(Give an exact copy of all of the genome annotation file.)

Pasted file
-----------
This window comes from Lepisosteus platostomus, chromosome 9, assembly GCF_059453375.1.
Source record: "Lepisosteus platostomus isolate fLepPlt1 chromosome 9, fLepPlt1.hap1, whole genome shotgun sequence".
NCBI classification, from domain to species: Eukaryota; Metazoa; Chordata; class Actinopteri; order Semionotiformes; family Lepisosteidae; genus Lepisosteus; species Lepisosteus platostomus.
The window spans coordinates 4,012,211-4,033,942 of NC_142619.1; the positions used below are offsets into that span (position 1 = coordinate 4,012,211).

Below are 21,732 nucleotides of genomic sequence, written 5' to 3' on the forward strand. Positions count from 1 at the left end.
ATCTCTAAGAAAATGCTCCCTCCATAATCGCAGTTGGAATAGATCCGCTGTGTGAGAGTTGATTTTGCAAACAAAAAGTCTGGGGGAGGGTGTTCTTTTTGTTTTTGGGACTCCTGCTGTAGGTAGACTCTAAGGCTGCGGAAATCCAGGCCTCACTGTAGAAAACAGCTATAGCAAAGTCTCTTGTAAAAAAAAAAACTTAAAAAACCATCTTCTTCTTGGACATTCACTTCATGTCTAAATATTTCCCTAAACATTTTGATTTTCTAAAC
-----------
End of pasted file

This window comes from Lepisosteus platostomus, chromosome 9, assembly GCF_059453375.1.
Source record: "Lepisosteus platostomus isolate fLepPlt1 chromosome 9, fLepPlt1.hap1, whole genome shotgun sequence".
NCBI classification, from domain to species: Eukaryota; Metazoa; Chordata; class Actinopteri; order Semionotiformes; family Lepisosteidae; genus Lepisosteus; species Lepisosteus platostomus.
The window spans coordinates 4,012,211-4,033,942 of NC_142619.1; the positions used below are offsets into that span (position 1 = coordinate 4,012,211).

Below are 21,732 nucleotides of genomic sequence, written 5' to 3' on the forward strand. Positions count from 1 at the left end.
ATCTCTAAGAAAATGCTCCCTCCATAATCGCAGTTGGAATAGATCCGCTGTGTGAGAGTTGATTTTGCAAACAAAAAGTCTGGGGGAGGGTGTTCTTTTTGTTTTTGGGACTCCTGCTGTAGGTAGACTCTAAGGCTGCGGAAATCCAGGCCTCACTGTAGAAAACAGCTATAGCAAAGTCTCTTGTAAAAAAAAAAACTTAAAAAACCATCTTCTTCTTGGACATTCACTTCATGTCTAAATATTTCCCTAAACATTTTGATTTTCTAAAC